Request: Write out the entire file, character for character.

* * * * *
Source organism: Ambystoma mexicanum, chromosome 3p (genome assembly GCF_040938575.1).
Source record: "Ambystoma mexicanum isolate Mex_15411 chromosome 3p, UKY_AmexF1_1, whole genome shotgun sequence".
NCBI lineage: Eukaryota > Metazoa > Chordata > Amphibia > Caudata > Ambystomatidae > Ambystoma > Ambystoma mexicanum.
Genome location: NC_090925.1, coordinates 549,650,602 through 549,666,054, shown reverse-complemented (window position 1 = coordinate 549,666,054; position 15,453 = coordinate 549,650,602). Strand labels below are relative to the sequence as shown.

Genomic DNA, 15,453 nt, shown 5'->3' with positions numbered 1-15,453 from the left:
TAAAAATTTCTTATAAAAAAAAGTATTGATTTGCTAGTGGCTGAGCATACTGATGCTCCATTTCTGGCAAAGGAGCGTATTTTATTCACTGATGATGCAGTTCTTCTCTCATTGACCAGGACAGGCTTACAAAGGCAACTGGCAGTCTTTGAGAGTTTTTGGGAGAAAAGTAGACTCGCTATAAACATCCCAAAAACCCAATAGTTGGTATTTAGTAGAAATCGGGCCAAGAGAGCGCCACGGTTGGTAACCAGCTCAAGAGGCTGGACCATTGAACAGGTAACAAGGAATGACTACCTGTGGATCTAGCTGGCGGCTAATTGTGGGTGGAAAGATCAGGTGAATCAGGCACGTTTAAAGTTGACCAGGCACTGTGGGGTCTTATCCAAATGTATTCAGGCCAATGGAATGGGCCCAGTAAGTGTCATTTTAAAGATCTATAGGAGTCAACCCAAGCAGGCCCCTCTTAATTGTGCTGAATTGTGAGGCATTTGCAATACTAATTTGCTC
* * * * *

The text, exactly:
Source organism: Ambystoma mexicanum, chromosome 3p (genome assembly GCF_040938575.1).
Source record: "Ambystoma mexicanum isolate Mex_15411 chromosome 3p, UKY_AmexF1_1, whole genome shotgun sequence".
NCBI lineage: Eukaryota > Metazoa > Chordata > Amphibia > Caudata > Ambystomatidae > Ambystoma > Ambystoma mexicanum.
Genome location: NC_090925.1, coordinates 549,650,602 through 549,666,054, shown reverse-complemented (window position 1 = coordinate 549,666,054; position 15,453 = coordinate 549,650,602). Strand labels below are relative to the sequence as shown.

Genomic DNA, 15,453 nt, shown 5'->3' with positions numbered 1-15,453 from the left:
TAAAAATTTCTTATAAAAAAAAGTATTGATTTGCTAGTGGCTGAGCATACTGATGCTCCATTTCTGGCAAAGGAGCGTATTTTATTCACTGATGATGCAGTTCTTCTCTCATTGACCAGGACAGGCTTACAAAGGCAACTGGCAGTCTTTGAGAGTTTTTGGGAGAAAAGTAGACTCGCTATAAACATCCCAAAAACCCAATAGTTGGTATTTAGTAGAAATCGGGCCAAGAGAGCGCCACGGTTGGTAACCAGCTCAAGAGGCTGGACCATTGAACAGGTAACAAGGAATGACTACCTGTGGATCTAGCTGGCGGCTAATTGTGGGTGGAAAGATCAGGTGAATCAGGCACGTTTAAAGTTGACCAGGCACTGTGGGGTCTTATCCAAATGTATTCAGGCCAATGGAATGGGCCCAGTAAGTGTCATTTTAAAGATCTATAGGAGTCAACCCAAGCAGGCCCCTCTTAATTGTGCTGAATTGTGAGGCATTTGCAATACTAATTTGCTC